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How will Proposed Changes to CMS Telehealth Reimbursement Affect Adoption?

by Chilmark Team | November 13, 2018

Key Takeaways

  • CMS-proposed rule changes extend Medicare Advantage and Part D plan coverage for telehealth services starting in 2020
  • Proposal includes enhancements to the Star Ratings methodology, which include updating the cut-point determination methodology as well as adjustments for Star Ratings in times of uncertainty, such as hurricanes.
  • Under the proposed changes, starting in 2019 in Medicare FFS, CMS will reimburse for virtual check-ins, evaluation of patient submitted photos, and prolonged preventive services regardless of patient location and care facility.

What the Rule Changes Mean

doctor cares for medicare patient via telehealthOn Friday, October 26, the Centers for Medicare and Medicaid Services (CMS) announced several rule changes that affect how telehealth services will be covered under Medicare Advantage (MA) and the Medicare prescription drug program (Part D). These changes are in direct response to the Bipartisan Budget Act of 2018, which eliminated historical restrictions on telehealth reimbursement, and are intended to “improve quality of care and provide more plan choices for MA and Part D enrollees.”

Also included in the proposed rule changes are adjustments to methodologies and processes that should improve access to care, as well as recover funds from payments improperly applied to insurance companies. We view this as a positive development, especially as it relates to current and projected physician shortages. Greater reimbursement should allow for providing some basic services through telehealth applications, it is going to equip providers with the ability to “do more with less.”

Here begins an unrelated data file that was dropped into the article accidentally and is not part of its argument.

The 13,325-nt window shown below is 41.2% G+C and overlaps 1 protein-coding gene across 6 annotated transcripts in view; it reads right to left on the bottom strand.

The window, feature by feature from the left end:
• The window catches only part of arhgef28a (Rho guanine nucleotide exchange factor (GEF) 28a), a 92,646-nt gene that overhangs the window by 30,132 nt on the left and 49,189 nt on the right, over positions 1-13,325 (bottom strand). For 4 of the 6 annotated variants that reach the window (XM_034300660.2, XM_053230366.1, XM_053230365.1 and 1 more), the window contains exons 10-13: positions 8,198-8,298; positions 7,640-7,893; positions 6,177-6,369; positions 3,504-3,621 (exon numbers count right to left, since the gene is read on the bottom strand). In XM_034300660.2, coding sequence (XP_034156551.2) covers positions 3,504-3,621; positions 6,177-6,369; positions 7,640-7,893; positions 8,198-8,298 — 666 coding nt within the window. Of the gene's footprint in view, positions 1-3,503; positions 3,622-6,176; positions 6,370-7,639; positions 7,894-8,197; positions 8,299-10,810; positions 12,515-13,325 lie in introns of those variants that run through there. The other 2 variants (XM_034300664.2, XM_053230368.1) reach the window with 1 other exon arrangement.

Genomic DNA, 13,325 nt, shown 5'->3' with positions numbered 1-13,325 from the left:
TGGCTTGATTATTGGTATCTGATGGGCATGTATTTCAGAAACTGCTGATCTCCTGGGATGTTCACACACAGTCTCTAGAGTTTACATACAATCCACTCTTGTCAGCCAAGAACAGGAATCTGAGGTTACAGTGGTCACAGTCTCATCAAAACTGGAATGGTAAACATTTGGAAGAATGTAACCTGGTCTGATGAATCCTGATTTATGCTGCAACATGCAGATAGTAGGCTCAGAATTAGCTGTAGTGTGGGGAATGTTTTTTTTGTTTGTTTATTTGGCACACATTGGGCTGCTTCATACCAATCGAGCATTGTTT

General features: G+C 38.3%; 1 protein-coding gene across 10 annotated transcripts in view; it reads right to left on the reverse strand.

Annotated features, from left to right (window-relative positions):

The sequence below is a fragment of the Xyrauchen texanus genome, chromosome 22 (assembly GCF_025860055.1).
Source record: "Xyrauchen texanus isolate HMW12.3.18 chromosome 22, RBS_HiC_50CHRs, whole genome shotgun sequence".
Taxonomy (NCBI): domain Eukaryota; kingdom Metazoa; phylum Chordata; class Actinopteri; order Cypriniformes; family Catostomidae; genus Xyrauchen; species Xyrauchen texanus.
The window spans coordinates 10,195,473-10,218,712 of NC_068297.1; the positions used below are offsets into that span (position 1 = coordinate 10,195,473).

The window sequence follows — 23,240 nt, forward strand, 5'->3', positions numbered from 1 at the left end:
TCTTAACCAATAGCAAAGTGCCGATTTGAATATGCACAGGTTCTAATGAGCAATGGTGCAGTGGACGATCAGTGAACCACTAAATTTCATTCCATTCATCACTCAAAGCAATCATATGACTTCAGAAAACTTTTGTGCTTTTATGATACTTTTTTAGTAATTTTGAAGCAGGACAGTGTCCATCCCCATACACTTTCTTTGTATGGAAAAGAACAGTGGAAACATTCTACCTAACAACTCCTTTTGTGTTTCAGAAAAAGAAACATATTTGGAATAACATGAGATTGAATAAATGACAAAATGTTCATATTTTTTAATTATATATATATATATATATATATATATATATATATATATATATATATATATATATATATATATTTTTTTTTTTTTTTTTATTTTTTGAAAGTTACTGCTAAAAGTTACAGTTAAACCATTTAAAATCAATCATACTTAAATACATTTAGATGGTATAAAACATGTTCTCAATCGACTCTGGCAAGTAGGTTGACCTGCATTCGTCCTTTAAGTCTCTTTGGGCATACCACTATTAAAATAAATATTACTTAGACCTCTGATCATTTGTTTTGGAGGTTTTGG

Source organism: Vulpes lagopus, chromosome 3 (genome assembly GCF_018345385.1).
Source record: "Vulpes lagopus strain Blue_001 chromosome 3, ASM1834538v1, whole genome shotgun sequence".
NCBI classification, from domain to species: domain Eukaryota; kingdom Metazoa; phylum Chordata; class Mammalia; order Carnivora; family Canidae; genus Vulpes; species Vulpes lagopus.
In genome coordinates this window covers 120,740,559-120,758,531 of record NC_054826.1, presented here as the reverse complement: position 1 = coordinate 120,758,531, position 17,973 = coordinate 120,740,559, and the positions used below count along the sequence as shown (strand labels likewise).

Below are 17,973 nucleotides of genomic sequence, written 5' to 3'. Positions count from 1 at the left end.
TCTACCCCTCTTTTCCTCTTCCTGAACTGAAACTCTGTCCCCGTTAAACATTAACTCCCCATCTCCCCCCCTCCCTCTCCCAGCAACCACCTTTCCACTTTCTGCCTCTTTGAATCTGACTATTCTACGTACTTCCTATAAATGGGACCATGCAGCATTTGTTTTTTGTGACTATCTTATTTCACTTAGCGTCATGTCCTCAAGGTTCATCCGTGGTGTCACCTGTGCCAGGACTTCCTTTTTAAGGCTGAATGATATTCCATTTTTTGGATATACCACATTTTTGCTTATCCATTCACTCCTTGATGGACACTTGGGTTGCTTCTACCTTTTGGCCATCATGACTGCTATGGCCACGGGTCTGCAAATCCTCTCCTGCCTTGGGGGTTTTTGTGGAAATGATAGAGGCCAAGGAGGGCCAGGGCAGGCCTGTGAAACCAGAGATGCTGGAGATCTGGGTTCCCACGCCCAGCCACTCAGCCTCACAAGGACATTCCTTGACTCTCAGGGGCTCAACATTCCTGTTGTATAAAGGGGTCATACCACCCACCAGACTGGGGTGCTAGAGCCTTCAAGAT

Our recent report, Telehealth Beyond the Hospital, provides a detailed analysis of the telehealth market as a whole, but we felt it prudent to prepare a supplemental post to give a brief examination of how these rule changes could potentially impact the provision of healthcare services.

Easing Reimbursement via Classification

Telehealth services have previously seen limited implementation by MA plans because they have been traditionally classified as services covered by “supplementary medical insurance.” These new rule changes shift the classification of telehealth services to the “basic benefits” category. We have witnessed lagging adoption rates of telehealth technologies over the last several years, and view the inclusion of these services into the basic benefits category as a necessary step to increase their rate of use.

CMS expects that the inclusion of telehealth services in the basic benefits category will spur more MA plans to offer these benefits beginning in 2020, and increase their support of these services in subsequent years. This isn’t happening in a vacuum, and is in line with the broader push to promote telehealth services as viable alternatives and supplements to traditional care options. The move towards parity between physical visits and telehealth services has shown to increase reliance on telehealth services before: Michigan has seen a “77.5% increase in Telemedicine encounters after supporting service parity in telemedicine.”